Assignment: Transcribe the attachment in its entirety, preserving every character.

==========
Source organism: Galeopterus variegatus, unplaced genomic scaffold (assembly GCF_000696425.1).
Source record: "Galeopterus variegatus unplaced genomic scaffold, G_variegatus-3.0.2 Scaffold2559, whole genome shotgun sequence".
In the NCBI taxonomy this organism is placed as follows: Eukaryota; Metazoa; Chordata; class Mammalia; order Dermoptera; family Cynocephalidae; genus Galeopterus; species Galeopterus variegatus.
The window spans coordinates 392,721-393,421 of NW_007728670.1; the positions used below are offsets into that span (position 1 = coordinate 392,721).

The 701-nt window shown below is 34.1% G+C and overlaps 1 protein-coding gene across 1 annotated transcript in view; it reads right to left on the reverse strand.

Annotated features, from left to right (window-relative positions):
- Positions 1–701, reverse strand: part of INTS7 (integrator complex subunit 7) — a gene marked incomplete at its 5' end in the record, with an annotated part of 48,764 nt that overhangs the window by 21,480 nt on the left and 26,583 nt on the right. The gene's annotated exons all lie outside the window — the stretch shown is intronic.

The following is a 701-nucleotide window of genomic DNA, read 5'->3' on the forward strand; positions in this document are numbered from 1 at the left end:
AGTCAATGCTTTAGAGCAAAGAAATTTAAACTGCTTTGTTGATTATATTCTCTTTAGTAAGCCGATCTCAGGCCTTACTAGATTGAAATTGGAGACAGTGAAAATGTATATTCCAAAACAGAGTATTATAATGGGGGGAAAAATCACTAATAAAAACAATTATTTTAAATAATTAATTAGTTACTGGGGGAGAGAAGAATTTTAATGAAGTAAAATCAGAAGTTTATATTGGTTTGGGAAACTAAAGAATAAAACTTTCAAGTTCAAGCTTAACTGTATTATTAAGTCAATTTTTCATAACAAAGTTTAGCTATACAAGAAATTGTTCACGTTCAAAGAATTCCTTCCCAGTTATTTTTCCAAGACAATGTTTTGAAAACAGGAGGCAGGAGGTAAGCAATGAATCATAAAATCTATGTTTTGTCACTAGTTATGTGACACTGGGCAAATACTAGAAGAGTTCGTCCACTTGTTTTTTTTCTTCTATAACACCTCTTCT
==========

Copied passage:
Source organism: Galeopterus variegatus, unplaced genomic scaffold (assembly GCF_000696425.1).
Source record: "Galeopterus variegatus unplaced genomic scaffold, G_variegatus-3.0.2 Scaffold2559, whole genome shotgun sequence".
In the NCBI taxonomy this organism is placed as follows: Eukaryota; Metazoa; Chordata; class Mammalia; order Dermoptera; family Cynocephalidae; genus Galeopterus; species Galeopterus variegatus.
The window spans coordinates 392,721-393,421 of NW_007728670.1; the positions used below are offsets into that span (position 1 = coordinate 392,721).

The 701-nt window shown below is 34.1% G+C and overlaps 1 protein-coding gene across 1 annotated transcript in view; it reads right to left on the reverse strand.

Annotated features, from left to right (window-relative positions):
- Positions 1–701, reverse strand: part of INTS7 (integrator complex subunit 7) — a gene marked incomplete at its 5' end in the record, with an annotated part of 48,764 nt that overhangs the window by 21,480 nt on the left and 26,583 nt on the right. The gene's annotated exons all lie outside the window — the stretch shown is intronic.

The following is a 701-nucleotide window of genomic DNA, read 5'->3' on the forward strand; positions in this document are numbered from 1 at the left end:
AGTCAATGCTTTAGAGCAAAGAAATTTAAACTGCTTTGTTGATTATATTCTCTTTAGTAAGCCGATCTCAGGCCTTACTAGATTGAAATTGGAGACAGTGAAAATGTATATTCCAAAACAGAGTATTATAATGGGGGGAAAAATCACTAATAAAAACAATTATTTTAAATAATTAATTAGTTACTGGGGGAGAGAAGAATTTTAATGAAGTAAAATCAGAAGTTTATATTGGTTTGGGAAACTAAAGAATAAAACTTTCAAGTTCAAGCTTAACTGTATTATTAAGTCAATTTTTCATAACAAAGTTTAGCTATACAAGAAATTGTTCACGTTCAAAGAATTCCTTCCCAGTTATTTTTCCAAGACAATGTTTTGAAAACAGGAGGCAGGAGGTAAGCAATGAATCATAAAATCTATGTTTTGTCACTAGTTATGTGACACTGGGCAAATACTAGAAGAGTTCGTCCACTTGTTTTTTTTCTTCTATAACACCTCTTCT